Skip to Content

The End of Voicemail?

I hardly leave or listen to voice messages anymore. Do you?
September 7, 2012

No phone calls, please.

It’s the classic request of the non-committal potential employer, but increasingly, it’s the request of all of us. USA Today, equipped with data from the Internet phone company Vonage, reports that voicemail messages are in decline. For Vonage, the number of voicemail messages dipped 8%, comparing July 2012 figures to July 2011’s.

And leaving voicemails was just the beginning of it. Even fewer people could be bothered to check such messages. In the same yearlong period, retrieved voicemail plummeted 14%.

USA Today ascribes the change to the rise of texting, instant chat, and transcription apps, and that more or less resonates with me. I can attest that in my own life, my voicemail usage has plummeted precipitously. I’d roughly estimate that in the last three years or so, my usage has halved.

There are a number of factors to consider here. For my public-facing phone number, most frequently called by PR reps and other people I don’t know personally, I use a Google Voice number that does not push to my cell phone. I receive an email when someone leaves a message on this number, together with a transcribed version of the message. Often even a mediocre transcription is sufficient for me to make a quick decision about whether or not I actually need to listen to the message.

On my personal number, the person who leaves me the most phone messages is my mother. Because, as she says, she is wont to forget things unless she acts on them the moment they’re in her brain, she’ll often call me from her car, reminding me of a train ticket I ought to buy, or of a family member’s approaching birthday. But since my mother’s brain isn’t as foggy as she claims, I know that more often than not she’ll send me an email repeating the information not long after–so I rarely (sorry, Mom!) check those voice messages.

For most other people who know me personally, they’re much more likely to send a text message or an email. Some argue that the rise of texting and messaging betokens an era where people aren’t as good at communicating face-to-face. There may be some truth to that, but in the case of myself and my friends, I think we simply prefer texting and email because it’s more efficient–you can send a message when it suits you and respond to a message when it suits you. A phone call (which, remember, is the precursor to a voicemail) feels like an interruption–often because it is. The truth is, when I’m not reporting or dealing with something very time-sensitive, I hardly make phone calls at all anymore.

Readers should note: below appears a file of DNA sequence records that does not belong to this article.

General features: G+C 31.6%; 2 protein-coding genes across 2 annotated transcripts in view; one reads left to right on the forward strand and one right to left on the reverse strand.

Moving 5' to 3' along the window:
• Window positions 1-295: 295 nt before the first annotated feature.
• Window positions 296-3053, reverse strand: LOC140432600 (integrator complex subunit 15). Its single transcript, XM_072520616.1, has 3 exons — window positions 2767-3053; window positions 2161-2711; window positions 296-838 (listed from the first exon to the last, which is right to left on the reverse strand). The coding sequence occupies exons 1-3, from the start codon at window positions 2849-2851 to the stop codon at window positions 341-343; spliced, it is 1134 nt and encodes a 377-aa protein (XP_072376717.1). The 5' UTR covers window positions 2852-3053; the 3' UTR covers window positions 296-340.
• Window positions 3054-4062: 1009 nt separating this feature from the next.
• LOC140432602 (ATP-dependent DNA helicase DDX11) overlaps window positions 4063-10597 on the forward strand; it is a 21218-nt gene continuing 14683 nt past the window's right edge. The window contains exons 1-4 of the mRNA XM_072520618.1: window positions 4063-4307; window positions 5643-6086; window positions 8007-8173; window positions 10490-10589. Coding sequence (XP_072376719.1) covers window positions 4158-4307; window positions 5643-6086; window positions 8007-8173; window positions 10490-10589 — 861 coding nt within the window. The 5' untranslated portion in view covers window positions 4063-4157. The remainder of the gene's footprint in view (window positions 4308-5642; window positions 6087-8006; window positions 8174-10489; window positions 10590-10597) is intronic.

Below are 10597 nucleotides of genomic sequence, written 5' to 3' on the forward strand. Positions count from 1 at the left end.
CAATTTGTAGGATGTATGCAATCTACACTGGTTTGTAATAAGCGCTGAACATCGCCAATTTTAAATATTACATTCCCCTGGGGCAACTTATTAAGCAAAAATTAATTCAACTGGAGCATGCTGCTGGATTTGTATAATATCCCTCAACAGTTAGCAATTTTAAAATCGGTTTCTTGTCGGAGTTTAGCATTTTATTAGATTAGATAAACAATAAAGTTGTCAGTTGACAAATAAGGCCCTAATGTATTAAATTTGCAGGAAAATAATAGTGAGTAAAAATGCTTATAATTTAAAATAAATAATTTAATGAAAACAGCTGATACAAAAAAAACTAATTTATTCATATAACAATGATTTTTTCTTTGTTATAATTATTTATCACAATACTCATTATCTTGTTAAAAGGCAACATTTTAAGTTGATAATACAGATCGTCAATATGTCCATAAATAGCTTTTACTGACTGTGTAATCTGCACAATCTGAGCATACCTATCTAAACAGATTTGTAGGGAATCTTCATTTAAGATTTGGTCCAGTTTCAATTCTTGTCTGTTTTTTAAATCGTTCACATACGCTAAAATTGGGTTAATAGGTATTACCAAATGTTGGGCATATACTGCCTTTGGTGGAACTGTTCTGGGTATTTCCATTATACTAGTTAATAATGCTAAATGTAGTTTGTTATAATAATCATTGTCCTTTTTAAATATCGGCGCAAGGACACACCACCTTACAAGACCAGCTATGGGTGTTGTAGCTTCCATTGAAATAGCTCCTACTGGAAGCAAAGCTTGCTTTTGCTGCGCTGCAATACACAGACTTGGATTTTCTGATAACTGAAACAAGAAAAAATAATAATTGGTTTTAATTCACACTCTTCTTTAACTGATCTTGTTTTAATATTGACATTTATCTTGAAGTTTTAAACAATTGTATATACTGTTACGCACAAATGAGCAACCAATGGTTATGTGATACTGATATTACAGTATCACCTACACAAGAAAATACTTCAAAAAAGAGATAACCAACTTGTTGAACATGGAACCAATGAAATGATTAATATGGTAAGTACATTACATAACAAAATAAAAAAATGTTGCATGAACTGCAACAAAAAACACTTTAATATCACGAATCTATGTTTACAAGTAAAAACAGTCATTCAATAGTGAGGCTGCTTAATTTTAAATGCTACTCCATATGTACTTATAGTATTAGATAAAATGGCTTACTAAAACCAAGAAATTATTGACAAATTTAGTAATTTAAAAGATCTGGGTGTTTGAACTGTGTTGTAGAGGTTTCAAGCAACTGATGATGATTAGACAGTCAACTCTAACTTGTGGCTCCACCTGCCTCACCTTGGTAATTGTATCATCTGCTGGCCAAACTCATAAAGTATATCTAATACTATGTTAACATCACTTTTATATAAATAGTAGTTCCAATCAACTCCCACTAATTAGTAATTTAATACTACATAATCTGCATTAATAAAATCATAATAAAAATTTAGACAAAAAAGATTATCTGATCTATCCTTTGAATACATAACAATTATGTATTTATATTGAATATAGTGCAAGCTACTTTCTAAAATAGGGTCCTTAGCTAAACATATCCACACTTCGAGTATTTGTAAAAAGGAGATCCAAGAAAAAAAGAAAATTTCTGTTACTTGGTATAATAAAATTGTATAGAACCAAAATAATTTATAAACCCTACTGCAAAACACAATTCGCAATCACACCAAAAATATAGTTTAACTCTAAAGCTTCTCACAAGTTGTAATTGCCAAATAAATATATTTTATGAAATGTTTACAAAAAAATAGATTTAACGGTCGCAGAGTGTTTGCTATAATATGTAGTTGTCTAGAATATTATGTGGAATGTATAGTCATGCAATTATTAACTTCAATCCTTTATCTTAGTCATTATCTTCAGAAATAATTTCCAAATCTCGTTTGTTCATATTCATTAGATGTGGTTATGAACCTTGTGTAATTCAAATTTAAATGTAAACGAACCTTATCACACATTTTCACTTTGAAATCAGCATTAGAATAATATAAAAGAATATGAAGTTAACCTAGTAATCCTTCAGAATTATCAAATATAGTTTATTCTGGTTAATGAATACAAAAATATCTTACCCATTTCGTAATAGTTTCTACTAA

I wonder, though, how many of my practices are generational–a man I spoke with who founded a startup that can simulate the voices of loved ones got the idea when his son stopped answering his calls–or how many of them are specific to the life of a journalist, or the life of someone living in New York. How do you use voicemail these days, if at all?

Deep Dive


Five poems about the mind

DREAM VENDING MACHINE I feed it coins and watch the spring coil back,the clunk of a vacuum-packed, foil-wrappeddream dropping into the tray. It dispenses all kinds of dreams—bad dreams, good dreams,short nightmares to stave off worse ones, recurring dreams with a teacake marshmallow center.Hardboiled caramel dreams to tuck in your cheek,a bag of orange dreams…

Work reinvented: Tech will drive the office evolution

As organizations navigate a new world of hybrid work, tech innovation will be crucial for employee connection and collaboration.

lucid dreaming concept
lucid dreaming concept

I taught myself to lucid dream. You can too.

We still don’t know much about the experience of being aware that you’re dreaming—but a few researchers think it could help us find out more about how the brain works.

panpsychism concept
panpsychism concept

Is everything in the world a little bit conscious?

The idea that consciousness is widespread is attractive to many for intellectual and, perhaps, also emotional
reasons. But can it be tested? Surprisingly, perhaps it can.

Stay connected

Illustration by Rose WongIllustration by Rose Wong

Get the latest updates from
MIT Technology Review

Discover special offers, top stories, upcoming events, and more.

Thank you for submitting your email!

Explore more newsletters

It looks like something went wrong.

We’re having trouble saving your preferences. Try refreshing this page and updating them one more time. If you continue to get this message, reach out to us at with a list of newsletters you’d like to receive.